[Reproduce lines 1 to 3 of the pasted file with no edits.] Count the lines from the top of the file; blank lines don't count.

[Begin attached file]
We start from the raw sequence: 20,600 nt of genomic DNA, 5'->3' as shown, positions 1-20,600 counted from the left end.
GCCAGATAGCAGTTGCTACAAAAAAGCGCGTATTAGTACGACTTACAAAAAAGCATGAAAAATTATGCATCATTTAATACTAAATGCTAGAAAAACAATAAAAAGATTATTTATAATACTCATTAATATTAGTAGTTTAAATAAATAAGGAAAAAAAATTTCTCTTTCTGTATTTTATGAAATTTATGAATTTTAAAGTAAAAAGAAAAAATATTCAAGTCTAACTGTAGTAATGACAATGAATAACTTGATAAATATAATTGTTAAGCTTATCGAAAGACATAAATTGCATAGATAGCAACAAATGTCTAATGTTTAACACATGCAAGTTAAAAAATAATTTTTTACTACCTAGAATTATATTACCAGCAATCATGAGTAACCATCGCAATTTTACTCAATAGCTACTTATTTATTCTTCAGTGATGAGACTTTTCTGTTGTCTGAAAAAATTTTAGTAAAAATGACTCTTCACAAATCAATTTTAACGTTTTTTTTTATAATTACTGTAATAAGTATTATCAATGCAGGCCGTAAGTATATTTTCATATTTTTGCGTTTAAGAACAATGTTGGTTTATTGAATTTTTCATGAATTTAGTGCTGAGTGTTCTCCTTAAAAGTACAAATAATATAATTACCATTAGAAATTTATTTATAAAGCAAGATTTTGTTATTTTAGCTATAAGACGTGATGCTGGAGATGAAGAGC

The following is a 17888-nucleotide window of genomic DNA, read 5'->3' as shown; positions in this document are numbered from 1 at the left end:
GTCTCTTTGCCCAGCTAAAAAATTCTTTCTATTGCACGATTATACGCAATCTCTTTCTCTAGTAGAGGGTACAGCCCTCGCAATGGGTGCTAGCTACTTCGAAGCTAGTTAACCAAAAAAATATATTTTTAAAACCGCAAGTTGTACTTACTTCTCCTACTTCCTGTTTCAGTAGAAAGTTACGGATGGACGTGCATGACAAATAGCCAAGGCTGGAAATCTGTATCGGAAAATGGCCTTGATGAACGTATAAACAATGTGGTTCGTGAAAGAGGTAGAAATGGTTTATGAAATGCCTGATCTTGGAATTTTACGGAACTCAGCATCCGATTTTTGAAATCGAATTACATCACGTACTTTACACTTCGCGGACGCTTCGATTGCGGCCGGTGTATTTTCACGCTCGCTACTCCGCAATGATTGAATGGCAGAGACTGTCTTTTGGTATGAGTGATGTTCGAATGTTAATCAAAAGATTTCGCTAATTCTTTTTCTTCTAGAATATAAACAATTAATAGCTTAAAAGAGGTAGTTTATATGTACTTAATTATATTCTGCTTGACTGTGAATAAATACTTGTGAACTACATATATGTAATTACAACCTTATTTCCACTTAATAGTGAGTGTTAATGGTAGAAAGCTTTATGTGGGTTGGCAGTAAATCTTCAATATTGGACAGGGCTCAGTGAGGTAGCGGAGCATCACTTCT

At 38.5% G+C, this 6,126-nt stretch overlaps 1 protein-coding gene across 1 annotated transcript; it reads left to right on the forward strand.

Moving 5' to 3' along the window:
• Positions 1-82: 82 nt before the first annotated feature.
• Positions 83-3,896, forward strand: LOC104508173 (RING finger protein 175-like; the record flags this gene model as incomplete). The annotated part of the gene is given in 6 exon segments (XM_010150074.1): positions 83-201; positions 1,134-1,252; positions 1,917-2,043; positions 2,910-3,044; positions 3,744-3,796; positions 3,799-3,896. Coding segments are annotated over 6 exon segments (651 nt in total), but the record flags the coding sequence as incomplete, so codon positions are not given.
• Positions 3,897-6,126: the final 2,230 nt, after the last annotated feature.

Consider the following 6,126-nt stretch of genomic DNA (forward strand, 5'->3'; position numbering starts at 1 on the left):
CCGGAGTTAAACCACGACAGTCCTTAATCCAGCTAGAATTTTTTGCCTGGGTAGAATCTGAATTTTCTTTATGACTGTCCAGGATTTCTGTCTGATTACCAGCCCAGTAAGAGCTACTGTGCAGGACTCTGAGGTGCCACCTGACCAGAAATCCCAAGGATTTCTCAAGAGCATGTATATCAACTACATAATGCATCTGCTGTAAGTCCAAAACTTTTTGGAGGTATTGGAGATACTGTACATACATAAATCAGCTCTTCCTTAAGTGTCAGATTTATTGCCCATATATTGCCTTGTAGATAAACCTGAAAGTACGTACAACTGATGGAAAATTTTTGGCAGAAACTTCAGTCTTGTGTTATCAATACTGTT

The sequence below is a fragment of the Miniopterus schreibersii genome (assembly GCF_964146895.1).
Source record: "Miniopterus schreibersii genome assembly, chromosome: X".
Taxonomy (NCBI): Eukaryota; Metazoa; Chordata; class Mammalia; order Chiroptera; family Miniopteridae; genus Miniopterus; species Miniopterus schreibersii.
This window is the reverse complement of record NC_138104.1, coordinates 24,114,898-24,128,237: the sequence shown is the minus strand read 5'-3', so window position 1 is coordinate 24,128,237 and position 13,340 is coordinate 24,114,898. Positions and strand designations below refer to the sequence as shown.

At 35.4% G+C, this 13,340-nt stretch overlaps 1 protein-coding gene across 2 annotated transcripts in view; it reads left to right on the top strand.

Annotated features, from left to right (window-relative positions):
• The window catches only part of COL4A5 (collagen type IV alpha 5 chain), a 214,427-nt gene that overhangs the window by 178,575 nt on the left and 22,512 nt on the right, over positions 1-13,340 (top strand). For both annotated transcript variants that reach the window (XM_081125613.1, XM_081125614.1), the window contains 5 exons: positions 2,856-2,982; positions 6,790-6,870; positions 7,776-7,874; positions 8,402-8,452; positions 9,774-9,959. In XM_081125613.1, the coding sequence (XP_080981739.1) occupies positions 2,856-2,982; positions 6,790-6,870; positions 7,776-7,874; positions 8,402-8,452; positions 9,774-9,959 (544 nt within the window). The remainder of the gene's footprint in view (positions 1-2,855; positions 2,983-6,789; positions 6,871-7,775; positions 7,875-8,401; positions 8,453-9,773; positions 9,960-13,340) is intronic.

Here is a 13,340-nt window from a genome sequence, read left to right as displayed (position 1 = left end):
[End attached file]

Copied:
We start from the raw sequence: 20,600 nt of genomic DNA, 5'->3' as shown, positions 1-20,600 counted from the left end.
GCCAGATAGCAGTTGCTACAAAAAAGCGCGTATTAGTACGACTTACAAAAAAGCATGAAAAATTATGCATCATTTAATACTAAATGCTAGAAAAACAATAAAAAGATTATTTATAATACTCATTAATATTAGTAGTTTAAATAAATAAGGAAAAAAAATTTCTCTTTCTGTATTTTATGAAATTTATGAATTTTAAAGTAAAAAGAAAAAATATTCAAGTCTAACTGTAGTAATGACAATGAATAACTTGATAAATATAATTGTTAAGCTTATCGAAAGACATAAATTGCATAGATAGCAACAAATGTCTAATGTTTAACACATGCAAGTTAAAAAATAATTTTTTACTACCTAGAATTATATTACCAGCAATCATGAGTAACCATCGCAATTTTACTCAATAGCTACTTATTTATTCTTCAGTGATGAGACTTTTCTGTTGTCTGAAAAAATTTTAGTAAAAATGACTCTTCACAAATCAATTTTAACGTTTTTTTTTATAATTACTGTAATAAGTATTATCAATGCAGGCCGTAAGTATATTTTCATATTTTTGCGTTTAAGAACAATGTTGGTTTATTGAATTTTTCATGAATTTAGTGCTGAGTGTTCTCCTTAAAAGTACAAATAATATAATTACCATTAGAAATTTATTTATAAAGCAAGATTTTGTTATTTTAGCTATAAGACGTGATGCTGGAGATGAAGAGC

The following is a 17888-nucleotide window of genomic DNA, read 5'->3' as shown; positions in this document are numbered from 1 at the left end: